Thursday, December 25, 2014

The Butter Letter: German Christmas Cakes and Religious Schism.

Φλαυίου Ἰωσήπου ἱστορία Ἰουδαϊκοῦ πολέμου πρὸς Ῥωμαίους βιβλία
Merry Christmas and Happy Hanukkah to all our readers out there in virtual land! Its been a busy year with too much travel and a lot of music and this is the time of year when I get to spend a week at home doing absolutely nothing but reading web comics and it feels great! Christmas in Hungary is a holiday reserved for families: people go home on Dec. 24th and basically barricade themselves with their nuclear families for the next three days. There are the ritual feasts at the family table each day, fortified by gallons of wine and palinka and followed by howling hangovers to be cured by "the hair of the dog" so as to be ready to attend the next rigidly timed feast of leftovers from the previous feast. Also: you had better like to eat carp.

The term for this fish in the Romanian language is... "crap."
Yes, carp. Apart from the heavy rolled opiate pastries called beigli the most emblematic Magyar Christmas dish is fish soup made from carp and fried cap to follow. Carp - a fish regarded in North America as an invasive trash fish so full of pointy Y-shaped bones as to be inedible - is the centerpiece of the Christmas table. Yum. Mama in the kitchen boilin' up a carp! I will be honest here: I do not like carp. I do not like eating it. I do not like the idea of fishing for it. And I certainly do not like the idea that this boney, fatty, nearly inedible coarse fish should be the culinary embodiment of Uralic family cohesion on this most significant of days. Go ahead and say it: I am a Carpist. The other thing Hungarians like to snack on around Christmas is kürtos kalács, the sweet Transylvanian cake baked on a log that we can get at all the Christmas gift markets at this time of year. I can get along with yeasty sweet cake. With carp - no.

BBQ cake. Should be introduced to New Orleans.

As a rule, Hungarians do not communicate or interact outside of the family during the three days around Christmas - it is considered bad form to even call a friend or meet for a drink outside. If you are not connected by DNA or a wedding ring to a web of Hungarian family, you get a pass on this practice. Believe me, you should consider yourself lucky. You get to go to Tom bácsi and Amy néni's Christmas Eve dinner party, as we did this year, and relax with the cream of the foreign, unfamilied crowd. Tom - a stellar host - stands proudly, proclaiming "Give me your tired, your poor / the humble masses yearning to breathe free / The wretched refuse of their teeming shore..." Brits, Amcsik (that's US for you outsiders) Poles, Serbs, Celts, and the occasional Egyptian all find a welcome on this most exclusive of evenings. And best of all: no gifts!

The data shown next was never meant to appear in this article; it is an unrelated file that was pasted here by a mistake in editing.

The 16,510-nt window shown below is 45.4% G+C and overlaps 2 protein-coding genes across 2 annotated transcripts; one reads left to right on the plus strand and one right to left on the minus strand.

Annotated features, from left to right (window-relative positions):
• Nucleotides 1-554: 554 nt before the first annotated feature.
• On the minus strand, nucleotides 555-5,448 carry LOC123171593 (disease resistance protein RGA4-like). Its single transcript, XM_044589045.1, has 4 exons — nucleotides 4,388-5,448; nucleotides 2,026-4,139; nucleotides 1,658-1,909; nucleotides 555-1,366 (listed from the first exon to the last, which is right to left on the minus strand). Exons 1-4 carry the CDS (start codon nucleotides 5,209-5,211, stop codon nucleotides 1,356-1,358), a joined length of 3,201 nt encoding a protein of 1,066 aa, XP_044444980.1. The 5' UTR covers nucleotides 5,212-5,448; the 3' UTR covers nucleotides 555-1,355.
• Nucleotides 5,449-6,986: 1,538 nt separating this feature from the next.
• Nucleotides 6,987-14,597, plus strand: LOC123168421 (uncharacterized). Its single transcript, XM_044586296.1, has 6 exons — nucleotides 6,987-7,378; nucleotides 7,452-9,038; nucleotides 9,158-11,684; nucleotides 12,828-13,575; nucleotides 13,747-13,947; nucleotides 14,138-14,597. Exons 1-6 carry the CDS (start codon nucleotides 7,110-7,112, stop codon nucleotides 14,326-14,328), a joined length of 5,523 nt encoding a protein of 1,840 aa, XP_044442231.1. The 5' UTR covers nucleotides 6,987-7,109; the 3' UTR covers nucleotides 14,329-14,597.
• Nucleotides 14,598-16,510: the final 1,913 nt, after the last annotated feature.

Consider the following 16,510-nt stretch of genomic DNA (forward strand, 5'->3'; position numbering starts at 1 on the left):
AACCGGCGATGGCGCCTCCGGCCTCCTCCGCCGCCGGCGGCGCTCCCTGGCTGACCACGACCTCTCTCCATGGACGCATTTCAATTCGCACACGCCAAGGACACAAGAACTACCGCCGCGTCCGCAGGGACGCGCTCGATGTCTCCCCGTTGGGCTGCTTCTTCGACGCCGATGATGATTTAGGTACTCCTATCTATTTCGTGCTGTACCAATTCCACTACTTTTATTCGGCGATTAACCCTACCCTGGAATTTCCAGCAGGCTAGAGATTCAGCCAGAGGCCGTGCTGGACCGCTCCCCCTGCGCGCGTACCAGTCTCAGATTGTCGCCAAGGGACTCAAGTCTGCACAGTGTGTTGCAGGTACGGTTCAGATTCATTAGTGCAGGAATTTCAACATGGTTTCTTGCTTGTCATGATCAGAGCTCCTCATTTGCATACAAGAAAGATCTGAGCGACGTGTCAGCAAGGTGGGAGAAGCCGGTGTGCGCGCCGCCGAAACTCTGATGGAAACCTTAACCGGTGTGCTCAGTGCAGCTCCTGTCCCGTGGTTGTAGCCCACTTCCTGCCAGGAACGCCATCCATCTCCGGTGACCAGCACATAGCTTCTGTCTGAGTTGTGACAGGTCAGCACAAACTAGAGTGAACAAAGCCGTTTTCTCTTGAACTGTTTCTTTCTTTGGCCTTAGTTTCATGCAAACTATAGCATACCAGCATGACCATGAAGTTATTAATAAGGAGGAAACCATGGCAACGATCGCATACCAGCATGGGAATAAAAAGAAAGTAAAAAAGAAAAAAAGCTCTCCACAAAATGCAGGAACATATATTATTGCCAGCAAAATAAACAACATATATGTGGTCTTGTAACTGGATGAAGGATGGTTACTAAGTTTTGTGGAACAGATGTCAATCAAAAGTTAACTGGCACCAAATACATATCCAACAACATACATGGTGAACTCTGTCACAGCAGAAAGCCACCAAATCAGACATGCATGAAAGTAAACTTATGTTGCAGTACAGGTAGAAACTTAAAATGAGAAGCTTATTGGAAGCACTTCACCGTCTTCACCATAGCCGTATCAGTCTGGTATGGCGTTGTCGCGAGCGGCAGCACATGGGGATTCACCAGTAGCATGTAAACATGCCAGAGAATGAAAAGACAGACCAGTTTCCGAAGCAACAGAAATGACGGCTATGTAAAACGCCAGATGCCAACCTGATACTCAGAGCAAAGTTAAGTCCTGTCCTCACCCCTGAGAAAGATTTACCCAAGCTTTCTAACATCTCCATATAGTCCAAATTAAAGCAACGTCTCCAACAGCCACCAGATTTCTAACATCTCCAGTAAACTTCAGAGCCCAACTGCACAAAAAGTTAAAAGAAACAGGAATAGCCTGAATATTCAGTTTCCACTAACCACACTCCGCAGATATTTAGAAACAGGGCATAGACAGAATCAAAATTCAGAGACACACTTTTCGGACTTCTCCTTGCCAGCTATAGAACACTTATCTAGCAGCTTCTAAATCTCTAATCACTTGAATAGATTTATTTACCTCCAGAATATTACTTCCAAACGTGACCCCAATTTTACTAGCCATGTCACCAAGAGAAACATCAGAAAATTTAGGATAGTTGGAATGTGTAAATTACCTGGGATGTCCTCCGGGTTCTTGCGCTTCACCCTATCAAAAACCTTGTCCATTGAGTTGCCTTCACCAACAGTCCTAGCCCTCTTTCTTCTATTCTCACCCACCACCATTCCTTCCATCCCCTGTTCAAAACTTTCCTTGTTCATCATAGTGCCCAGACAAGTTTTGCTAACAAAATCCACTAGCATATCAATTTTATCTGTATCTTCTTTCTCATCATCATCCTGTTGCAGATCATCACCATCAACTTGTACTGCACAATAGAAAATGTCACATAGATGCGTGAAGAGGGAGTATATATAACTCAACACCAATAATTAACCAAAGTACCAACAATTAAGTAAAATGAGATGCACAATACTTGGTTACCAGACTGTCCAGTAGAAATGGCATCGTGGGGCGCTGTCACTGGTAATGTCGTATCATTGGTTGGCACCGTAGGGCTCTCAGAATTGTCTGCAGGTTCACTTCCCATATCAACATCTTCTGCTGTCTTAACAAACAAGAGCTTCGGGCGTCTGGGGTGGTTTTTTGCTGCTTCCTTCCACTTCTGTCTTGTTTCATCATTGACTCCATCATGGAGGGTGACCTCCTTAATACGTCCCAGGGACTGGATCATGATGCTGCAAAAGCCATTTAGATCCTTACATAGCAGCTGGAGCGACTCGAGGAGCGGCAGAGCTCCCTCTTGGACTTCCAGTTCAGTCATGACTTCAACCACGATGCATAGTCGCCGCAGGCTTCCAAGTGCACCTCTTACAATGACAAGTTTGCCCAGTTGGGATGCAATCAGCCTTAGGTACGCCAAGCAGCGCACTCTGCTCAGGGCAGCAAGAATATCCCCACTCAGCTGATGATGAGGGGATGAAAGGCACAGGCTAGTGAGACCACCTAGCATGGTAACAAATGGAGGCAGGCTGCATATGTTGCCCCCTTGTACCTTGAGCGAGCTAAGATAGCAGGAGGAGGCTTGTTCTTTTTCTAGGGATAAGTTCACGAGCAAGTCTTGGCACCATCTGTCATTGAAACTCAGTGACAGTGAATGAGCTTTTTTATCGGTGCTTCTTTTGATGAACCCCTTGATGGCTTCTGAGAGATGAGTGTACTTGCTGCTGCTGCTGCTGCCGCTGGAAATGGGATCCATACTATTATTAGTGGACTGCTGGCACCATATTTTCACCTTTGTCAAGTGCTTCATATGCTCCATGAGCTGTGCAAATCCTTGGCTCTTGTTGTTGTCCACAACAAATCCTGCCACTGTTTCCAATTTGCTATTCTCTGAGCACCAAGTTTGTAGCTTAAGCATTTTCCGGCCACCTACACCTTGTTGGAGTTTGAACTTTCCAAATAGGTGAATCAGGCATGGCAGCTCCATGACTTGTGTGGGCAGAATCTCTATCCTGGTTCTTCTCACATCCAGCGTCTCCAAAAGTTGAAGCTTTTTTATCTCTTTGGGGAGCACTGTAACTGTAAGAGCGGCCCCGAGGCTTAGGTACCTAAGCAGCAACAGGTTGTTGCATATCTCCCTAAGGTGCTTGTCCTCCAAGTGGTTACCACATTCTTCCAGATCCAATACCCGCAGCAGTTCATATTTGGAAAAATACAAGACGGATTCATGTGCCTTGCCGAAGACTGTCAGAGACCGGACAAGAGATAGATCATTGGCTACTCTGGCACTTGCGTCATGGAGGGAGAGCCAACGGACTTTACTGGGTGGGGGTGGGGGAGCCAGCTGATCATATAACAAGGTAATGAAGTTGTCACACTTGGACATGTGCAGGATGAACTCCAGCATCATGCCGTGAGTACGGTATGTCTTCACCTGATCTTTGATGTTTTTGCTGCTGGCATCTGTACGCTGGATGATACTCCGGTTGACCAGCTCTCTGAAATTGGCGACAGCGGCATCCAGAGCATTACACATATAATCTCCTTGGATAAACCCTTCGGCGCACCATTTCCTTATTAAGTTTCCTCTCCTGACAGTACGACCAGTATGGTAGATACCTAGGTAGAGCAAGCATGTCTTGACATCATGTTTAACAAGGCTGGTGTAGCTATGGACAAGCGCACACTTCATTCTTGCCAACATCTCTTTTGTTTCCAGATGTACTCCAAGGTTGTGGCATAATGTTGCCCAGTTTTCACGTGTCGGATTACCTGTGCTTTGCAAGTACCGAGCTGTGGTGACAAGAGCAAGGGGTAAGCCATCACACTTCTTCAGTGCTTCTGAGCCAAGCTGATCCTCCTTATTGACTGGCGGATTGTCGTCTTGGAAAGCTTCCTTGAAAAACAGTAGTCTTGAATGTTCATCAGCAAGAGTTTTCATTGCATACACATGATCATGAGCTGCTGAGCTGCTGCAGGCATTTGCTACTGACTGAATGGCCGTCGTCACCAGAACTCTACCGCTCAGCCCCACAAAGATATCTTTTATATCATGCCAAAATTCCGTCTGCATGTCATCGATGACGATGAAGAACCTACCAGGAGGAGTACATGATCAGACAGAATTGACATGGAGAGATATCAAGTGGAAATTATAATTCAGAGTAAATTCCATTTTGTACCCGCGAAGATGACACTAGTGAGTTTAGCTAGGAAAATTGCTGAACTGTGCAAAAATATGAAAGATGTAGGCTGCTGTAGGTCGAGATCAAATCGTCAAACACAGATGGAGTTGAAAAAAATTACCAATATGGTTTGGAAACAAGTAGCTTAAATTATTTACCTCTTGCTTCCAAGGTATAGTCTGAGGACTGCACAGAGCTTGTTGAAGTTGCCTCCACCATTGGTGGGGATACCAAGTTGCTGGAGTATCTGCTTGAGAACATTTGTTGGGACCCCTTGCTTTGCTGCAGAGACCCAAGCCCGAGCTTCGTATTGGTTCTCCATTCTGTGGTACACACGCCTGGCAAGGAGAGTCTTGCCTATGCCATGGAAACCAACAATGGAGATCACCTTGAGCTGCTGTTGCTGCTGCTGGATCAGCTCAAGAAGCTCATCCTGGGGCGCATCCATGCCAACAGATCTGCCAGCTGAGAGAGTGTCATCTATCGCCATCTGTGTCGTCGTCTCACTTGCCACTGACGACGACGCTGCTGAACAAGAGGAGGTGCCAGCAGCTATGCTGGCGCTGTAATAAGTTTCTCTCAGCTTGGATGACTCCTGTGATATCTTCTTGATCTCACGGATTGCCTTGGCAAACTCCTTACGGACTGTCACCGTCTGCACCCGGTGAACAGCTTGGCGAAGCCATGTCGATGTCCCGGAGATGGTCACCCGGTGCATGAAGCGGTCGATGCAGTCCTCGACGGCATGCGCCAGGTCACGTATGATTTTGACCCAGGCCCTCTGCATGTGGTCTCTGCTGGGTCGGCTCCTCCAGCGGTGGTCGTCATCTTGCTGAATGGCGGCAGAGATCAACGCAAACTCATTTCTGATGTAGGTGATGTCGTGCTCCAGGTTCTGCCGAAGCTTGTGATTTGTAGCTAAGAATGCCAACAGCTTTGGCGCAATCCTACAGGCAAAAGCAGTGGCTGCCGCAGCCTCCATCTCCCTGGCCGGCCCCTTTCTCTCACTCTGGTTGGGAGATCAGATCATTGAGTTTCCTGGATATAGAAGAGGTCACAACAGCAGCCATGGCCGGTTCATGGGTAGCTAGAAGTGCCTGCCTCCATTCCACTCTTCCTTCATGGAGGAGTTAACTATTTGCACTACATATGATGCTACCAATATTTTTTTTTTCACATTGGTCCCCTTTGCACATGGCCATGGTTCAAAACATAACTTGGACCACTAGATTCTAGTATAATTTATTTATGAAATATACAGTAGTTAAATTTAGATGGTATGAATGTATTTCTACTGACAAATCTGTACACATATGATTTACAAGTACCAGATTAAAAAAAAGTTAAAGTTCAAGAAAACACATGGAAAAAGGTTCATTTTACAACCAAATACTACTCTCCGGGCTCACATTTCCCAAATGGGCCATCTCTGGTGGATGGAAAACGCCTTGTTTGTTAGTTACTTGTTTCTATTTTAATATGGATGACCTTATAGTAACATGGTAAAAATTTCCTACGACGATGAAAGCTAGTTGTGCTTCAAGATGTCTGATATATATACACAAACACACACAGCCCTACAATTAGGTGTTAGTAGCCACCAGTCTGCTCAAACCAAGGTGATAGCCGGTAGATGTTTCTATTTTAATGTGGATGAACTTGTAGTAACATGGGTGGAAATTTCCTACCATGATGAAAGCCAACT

Deak ter: a perfect storm of hot wine and consumer goods.
Gifts are de rigeur for the breeding members of our species at Christmastime, and finding them is effortless. Avoiding them, less so. Christmas markets are everywhere, and always packed. It isn't just about shopping - there is a lot of eating and drinking, particularly things so unhealthy that you would not even consider them at other times of year. Hot spiced wine is the preferred  tipple, although it is often sickeningly sweet and has little to commend its origins in wine at all. I was up in Berlin on biznitz last week and had just enough time to check out a couple of their Christmas markets. Same deal.

The pretzel is Germany's most successful engineering wonder. Then comes the VW Bug. 
Germans are serious about their hot spiced wine, and some stands were serving unsweetened wine, and often fortified with an extra shot of schnapps. And for some reason, huge saute woks of garlicky mushrooms count as holiday fare in Germany. Stands all over were offering hot, whole regular supermarket white mushrooms sauteed with sour cream and garlic to be eaten outside from a paper plate with a toothpick. While drinking spiked hot wine. I had to say no to that - my days of staggering drunkenly around Berlin are over. My days of wolfing down bockwurst are not.

Yes, the bad puns get wurst.